People who do long hours at work are most likely to have masked hypertension, which is a hidden type of high blood pressure.
Masked hypertension usually goes undetected by doctors as a patient’s blood pressure reading is normal at medical visits but high at home or outside a clinic.
Working 49 hours or more per week at the office increases the risk of high blood pressure by 70 percent, experts say.
About half of American adults are affected by hypertension and it is a major factor in 82,000 deaths each year.
A study on 3,547 Canadian office workers shows that those who worked 49 hours a week were 70 percent more likely to have masked hypertension and 66 percent more likely to have persistent high blood pressure in comparison to their colleagues who worked less than 35 hours per week.
Among those who worked 41 to 48 hours a week, their chance of having masked hypertension was 54 percent higher and they were 42 percent more likely to have persistent high blood pressure.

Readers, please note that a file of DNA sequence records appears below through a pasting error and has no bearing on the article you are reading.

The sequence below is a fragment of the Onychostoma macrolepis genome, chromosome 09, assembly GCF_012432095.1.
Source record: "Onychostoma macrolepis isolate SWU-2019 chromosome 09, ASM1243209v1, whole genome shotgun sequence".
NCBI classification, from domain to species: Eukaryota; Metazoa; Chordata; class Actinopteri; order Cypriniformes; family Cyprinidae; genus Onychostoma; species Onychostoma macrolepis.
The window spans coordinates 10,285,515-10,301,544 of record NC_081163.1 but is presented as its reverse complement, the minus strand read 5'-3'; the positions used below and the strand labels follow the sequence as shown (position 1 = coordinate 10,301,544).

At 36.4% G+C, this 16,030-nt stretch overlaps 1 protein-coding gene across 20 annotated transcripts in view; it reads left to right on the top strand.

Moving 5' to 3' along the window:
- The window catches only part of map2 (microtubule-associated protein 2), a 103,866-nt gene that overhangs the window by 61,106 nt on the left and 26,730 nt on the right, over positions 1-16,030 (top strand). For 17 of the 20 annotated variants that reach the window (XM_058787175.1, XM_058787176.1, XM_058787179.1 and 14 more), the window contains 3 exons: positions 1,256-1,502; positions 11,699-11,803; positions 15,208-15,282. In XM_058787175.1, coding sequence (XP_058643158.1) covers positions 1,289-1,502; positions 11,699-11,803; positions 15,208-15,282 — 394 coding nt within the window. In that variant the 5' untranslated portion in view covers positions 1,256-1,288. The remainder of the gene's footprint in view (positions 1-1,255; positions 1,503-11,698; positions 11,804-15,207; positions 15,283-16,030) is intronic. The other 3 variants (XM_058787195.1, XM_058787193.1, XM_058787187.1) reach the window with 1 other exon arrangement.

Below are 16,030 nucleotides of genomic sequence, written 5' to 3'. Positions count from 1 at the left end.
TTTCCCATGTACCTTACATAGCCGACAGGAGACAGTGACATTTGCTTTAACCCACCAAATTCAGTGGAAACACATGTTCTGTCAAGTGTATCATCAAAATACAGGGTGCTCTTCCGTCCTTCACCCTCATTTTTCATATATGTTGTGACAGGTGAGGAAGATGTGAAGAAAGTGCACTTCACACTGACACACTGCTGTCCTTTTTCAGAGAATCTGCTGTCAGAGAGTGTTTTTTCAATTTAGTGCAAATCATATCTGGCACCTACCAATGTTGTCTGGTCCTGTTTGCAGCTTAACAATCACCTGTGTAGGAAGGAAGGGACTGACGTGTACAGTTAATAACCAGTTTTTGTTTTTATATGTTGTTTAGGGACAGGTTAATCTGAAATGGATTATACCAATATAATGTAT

Dr Xavier Trudel, the study’s first author, said:
“Both masked and sustained high blood pressure are linked to higher cardiovascular disease risk.
The observed associations accounted for job strain, a work stressor defined as a combination of high work demands and low decision-making authority.
However, other related stressors might have an impact.
Future research could examine whether family responsibilities — such as a worker’s number of children, household duties and childcare role — might interact with work circumstances to explain high blood pressure.”
The study was carried out over five years and 19 percent of these employees were already on high blood pressure pills.
Around 13 percent of employees had masked hypertension but were not taking any high blood pressure medication.
The impact of long working hours on blood pressure was the same for both women and men who participated in the study.
Dr Trudel said:
“People should be aware that long work hours might affect their heart health, and if they’re working long hours, they should ask their doctors about checking their blood pressure over time with a wearable monitor.
Masked hypertension can affect someone for a long period of time and is associated, in the long term, with an increased risk of developing cardiovascular disease.
We have previously shown that over five years, about 1 out of 5 people with masked hypertension never showed high blood pressure in a clinical setting, potentially delaying diagnosis and treatment.”
The study was published in the journal Hypertension (Trudel et al., 2019).